By Stephen Dalton, The Hollywood Reporter
An ungainly mix of benign monster movie, action comedy, and coming-of-age fable, Okja marks South Korean director Bong Joon-ho‘s contentious debut in the official Cannes competition selection. This effects-driven ensemble piece is a tonally uneven affair, cluttered with tone-deaf dialogue and crudely sketched characters that recall Luc Besson at his most obtuse. But such minor flaws did not prevent Bong’s previous adventures in socially conscious sci-fi fantasy, notably The Host and Snowpiercer, from earning critical raves and healthy box office numbers.
Bong’s unorthodox creature feature is already a focus of Cannes controversy after French industry body CNC protested the festival’s inclusion of films destined to bypass domestic theaters altogether. Okja is actually scheduled for a wide big-screen run in South Korea, plus more limited U.S. and U.K. outings in parallel with its global Netflix launch on June 28. Festival bosses have now agreed to bar any future films that do not qualify for local cinema release. But this was not enough of a compromise to prevent a disruptive co-ordinated campaign of audience booing and clapping during the first press screening in Cannes, presumably objecting to the Netflix connection.
An international co-production made by Brad Pitt‘s Plan B outfit, among others, Okja is Bong’s biggest project yet. Shot in two languages and three countries (South Korea, the U.S., and Canada) for a budget reportedly around $50 million, Okja boasts visual effects by Oscar-winner Erik-Jan De Boer and a sumptuous Panavision-style digital look courtesy of Darius Khondji, the French-Iranian cinematographer renowned for his repeat engagements with David Fincher, Michael Haneke, and Woody Allen. It may be largely destined for small screen consumption, but it looked lavish and cinematic in Cannes.
Cherubic moon-faced big-screen novice Ahn Seo Hyun stars as Mija, a 14-year-old orphaned girl living with her grandfather in mountainous farm country in South Korea. Her only friend is the eponymous Okja, a cuddly six-ton “super piglet” from a genetically modified new species that seemingly combines elements of hippopotamus, pig, and devoted pet pooch.
But Mija’s blissful prelapsarian worldview is cruelly ruptured when Okja is suddenly hauled away to New York by her creator, corporate CEO Lucy Mirando (Tilda Swinton), who is seeking to erase her company’s dubious track record with eco-friendly, feed-the-world, ethical-capitalist publicity stunts. Inevitably, however, Mirando’s real plans for Okja turn out to be far more sinister.
Making her second film with Bong, this time with her own co-producer’s credit, Swinton gives good brittle diva here, all sparkling surface gloss and seething neurosis beneath. Her American-accented performance is a caricature, but thankfully dialed down from her overcooked Nanny McPhee grotesquerie in Snowpiercer. Despite their minor roles, Giancarlo Esposito and Shirley Henderson also bring welcome flickers of Shakespearean nuance as scheming courtiers in Mirando’s corporate queendom.
Sadly, Jake Gyllenhall opts for much broader slapstick mugging as Mirando’s boozy sidekick Dr. Johnny Wilcox, a former TV zoologist whose reputation went into nosedive after he signed on as a paid corporate shill. Channeling Jim Carrey at his most grating, Gyllenhaal is wasted here. Screwball comic clowning is plainly not his forte.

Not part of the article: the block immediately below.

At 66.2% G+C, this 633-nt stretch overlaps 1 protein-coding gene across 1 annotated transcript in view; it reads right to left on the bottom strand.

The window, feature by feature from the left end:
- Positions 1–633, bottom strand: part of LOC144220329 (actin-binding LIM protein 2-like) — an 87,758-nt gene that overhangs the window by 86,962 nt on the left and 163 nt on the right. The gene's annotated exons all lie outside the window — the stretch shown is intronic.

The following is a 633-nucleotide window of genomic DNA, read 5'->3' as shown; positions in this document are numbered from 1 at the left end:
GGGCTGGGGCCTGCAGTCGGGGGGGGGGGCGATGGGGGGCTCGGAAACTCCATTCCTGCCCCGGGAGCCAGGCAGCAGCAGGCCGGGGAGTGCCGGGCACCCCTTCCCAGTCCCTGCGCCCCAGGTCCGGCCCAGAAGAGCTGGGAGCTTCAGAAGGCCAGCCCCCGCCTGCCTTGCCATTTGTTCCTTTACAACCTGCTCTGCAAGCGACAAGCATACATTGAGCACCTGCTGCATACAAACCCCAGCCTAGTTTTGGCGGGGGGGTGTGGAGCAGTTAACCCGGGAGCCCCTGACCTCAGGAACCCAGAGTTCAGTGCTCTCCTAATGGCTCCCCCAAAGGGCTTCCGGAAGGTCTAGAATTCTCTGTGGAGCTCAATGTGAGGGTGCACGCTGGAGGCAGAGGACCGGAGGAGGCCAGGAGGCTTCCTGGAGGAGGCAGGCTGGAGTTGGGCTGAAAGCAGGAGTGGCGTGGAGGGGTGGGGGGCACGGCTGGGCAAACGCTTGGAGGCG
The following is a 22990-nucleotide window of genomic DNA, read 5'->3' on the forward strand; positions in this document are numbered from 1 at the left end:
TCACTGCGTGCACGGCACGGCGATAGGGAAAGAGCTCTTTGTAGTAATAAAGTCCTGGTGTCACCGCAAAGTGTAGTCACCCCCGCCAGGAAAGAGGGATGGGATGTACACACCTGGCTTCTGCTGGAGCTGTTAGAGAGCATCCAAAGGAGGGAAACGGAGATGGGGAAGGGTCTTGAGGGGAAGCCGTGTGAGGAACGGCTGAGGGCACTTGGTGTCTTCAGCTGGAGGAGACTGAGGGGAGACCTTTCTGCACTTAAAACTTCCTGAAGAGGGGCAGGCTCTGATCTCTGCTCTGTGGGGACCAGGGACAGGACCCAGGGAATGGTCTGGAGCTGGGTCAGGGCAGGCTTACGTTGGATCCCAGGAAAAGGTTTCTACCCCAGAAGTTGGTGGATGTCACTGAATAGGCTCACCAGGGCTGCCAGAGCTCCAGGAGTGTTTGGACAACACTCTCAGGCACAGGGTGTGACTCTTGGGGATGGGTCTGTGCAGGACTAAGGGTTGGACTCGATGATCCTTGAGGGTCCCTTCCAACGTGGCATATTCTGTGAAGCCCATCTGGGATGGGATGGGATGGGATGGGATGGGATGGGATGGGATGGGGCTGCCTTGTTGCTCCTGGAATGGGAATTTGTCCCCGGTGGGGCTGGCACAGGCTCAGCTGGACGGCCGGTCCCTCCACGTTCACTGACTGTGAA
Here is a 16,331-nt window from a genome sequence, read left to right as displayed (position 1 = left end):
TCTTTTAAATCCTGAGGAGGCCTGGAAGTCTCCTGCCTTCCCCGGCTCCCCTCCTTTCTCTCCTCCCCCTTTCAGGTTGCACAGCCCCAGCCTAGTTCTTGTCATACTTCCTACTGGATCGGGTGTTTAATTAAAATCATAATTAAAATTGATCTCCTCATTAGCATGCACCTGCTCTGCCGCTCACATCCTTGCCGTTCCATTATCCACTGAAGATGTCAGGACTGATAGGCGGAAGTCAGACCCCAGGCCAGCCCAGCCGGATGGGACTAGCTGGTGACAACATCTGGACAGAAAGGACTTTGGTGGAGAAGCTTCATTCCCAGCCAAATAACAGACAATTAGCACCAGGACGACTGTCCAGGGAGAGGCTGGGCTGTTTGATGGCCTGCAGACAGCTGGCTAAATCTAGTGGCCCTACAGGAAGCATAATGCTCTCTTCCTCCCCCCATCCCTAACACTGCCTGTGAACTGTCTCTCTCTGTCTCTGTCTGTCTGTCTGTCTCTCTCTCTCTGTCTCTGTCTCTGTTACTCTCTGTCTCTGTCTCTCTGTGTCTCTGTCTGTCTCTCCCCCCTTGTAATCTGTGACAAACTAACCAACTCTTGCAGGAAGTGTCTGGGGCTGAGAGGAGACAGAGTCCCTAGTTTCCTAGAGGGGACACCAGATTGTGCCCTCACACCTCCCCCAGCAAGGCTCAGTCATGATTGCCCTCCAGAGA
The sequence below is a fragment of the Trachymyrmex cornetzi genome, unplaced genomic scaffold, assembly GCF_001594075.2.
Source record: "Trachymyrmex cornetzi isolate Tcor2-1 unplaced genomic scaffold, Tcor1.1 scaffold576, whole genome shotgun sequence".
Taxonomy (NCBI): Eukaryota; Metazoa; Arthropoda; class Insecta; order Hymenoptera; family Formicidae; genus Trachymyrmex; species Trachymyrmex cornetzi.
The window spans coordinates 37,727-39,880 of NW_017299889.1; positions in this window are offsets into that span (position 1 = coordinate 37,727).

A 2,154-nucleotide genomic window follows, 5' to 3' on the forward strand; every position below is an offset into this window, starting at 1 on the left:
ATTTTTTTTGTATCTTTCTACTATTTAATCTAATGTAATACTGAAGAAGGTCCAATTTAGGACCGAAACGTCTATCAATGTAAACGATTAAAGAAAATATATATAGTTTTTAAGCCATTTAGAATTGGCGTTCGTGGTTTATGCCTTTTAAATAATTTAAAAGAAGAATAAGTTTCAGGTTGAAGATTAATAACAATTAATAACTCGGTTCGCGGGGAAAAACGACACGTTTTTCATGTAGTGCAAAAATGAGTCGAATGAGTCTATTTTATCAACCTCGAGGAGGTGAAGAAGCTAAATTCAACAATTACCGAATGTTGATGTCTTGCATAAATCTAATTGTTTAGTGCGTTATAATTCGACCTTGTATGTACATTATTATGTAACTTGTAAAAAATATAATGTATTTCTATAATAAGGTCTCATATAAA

With a burning sense of injustice only the young can feel, Mija refuses to take the loss of Okja lying down. Embarking on an audacious mission to rescue the beloved beast and bring her home, Mija joins forces with a gang of dapper but ethically conflicted animal welfare activists led by Jay (Paul Dano) and K (Steven Yeun). A superbly staged truck chase through Seoul, climaxing with Okja smashing up a subterranean shopping mall to the ironic strains of John Denver’s sappy pop classic “Annie’s Song,” provides one of the film’s set-piece action highlights.
The fleshy physicality of Okja herself is mostly well-realized, and pleasingly more rooted in grunting, farting, snot-dribbling reality than sanitized Disney fantasy. Combining puppetry, hydraulics, and CG visuals, Bong fleshed out his voluptuous leading lady with help from conceptual artist Hee Chul Jang, who also designed the monster in The Host, plus visual effects supervisor De Boer, who won an Academy Award for creating the tiger in Ang Lee‘s Life of Pi. Tender scenes in which Okja and Mija sleep alongside each other, and fight to save each other from a dramatic cliff fall, are superlative marriages of digital and live-action.
Typically for Bong’s work, Okja works as both fast-moving action comedy and allegorical fable grounded in heavy-handed critique of business ethics. The captive beast takes on metaphorical meaning as a kind of trophy for competing characters with conflicting self-interested agendas. In the film’s muddled moral schema, human exploitation of animals for naked profiteering, political virtue-signaling, or corporate image enhancement are all suspect. But killing and eating them seems to be fine. Only Mija’s innocent love for Okja is presented as pure and sincere. Which makes their climactic reunion in a blood-soaked slaughterhouse feel jarringly dark.
Scripted by Bong, then adapted into English by British author and screenwriter Jon Ronson (Frank, The Men Who Stare at Goats), Okja is peppered with lost-in-translation lines and clunky tonal shifts. While the dialogue and themes are adult, the zany cartoon humor and fuzzy-warm feel-good elements seem to be pitched at pre-teens. Like the cumbersome hybrid animal at its heart, this beast is no beauty. But it is a technically impressive and boldly original statement from a rising Asian auteur with increasingly international ambitions.
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